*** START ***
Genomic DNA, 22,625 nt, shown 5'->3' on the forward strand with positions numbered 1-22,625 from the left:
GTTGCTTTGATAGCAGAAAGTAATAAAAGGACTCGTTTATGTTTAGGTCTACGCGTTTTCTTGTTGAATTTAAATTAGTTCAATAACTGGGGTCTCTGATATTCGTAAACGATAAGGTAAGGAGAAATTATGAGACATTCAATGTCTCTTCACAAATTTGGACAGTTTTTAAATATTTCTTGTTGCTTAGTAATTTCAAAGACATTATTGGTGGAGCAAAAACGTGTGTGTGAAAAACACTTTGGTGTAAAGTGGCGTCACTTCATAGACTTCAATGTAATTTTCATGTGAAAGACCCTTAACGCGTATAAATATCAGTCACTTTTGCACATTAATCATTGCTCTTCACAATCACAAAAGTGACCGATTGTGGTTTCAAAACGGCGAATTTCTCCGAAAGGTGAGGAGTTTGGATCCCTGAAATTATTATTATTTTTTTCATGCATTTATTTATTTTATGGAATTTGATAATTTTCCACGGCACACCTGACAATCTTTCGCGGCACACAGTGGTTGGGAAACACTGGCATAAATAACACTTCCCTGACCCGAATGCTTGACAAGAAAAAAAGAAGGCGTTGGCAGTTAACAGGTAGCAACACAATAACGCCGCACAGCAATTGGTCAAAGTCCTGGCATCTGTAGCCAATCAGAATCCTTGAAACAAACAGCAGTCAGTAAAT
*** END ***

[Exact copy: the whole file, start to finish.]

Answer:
Genomic DNA, 22,625 nt, shown 5'->3' on the forward strand with positions numbered 1-22,625 from the left:
GTTGCTTTGATAGCAGAAAGTAATAAAAGGACTCGTTTATGTTTAGGTCTACGCGTTTTCTTGTTGAATTTAAATTAGTTCAATAACTGGGGTCTCTGATATTCGTAAACGATAAGGTAAGGAGAAATTATGAGACATTCAATGTCTCTTCACAAATTTGGACAGTTTTTAAATATTTCTTGTTGCTTAGTAATTTCAAAGACATTATTGGTGGAGCAAAAACGTGTGTGTGAAAAACACTTTGGTGTAAAGTGGCGTCACTTCATAGACTTCAATGTAATTTTCATGTGAAAGACCCTTAACGCGTATAAATATCAGTCACTTTTGCACATTAATCATTGCTCTTCACAATCACAAAAGTGACCGATTGTGGTTTCAAAACGGCGAATTTCTCCGAAAGGTGAGGAGTTTGGATCCCTGAAATTATTATTATTTTTTTCATGCATTTATTTATTTTATGGAATTTGATAATTTTCCACGGCACACCTGACAATCTTTCGCGGCACACAGTGGTTGGGAAACACTGGCATAAATAACACTTCCCTGACCCGAATGCTTGACAAGAAAAAAAGAAGGCGTTGGCAGTTAACAGGTAGCAACACAATAACGCCGCACAGCAATTGGTCAAAGTCCTGGCATCTGTAGCCAATCAGAATCCTTGAAACAAACAGCAGTCAGTAAAT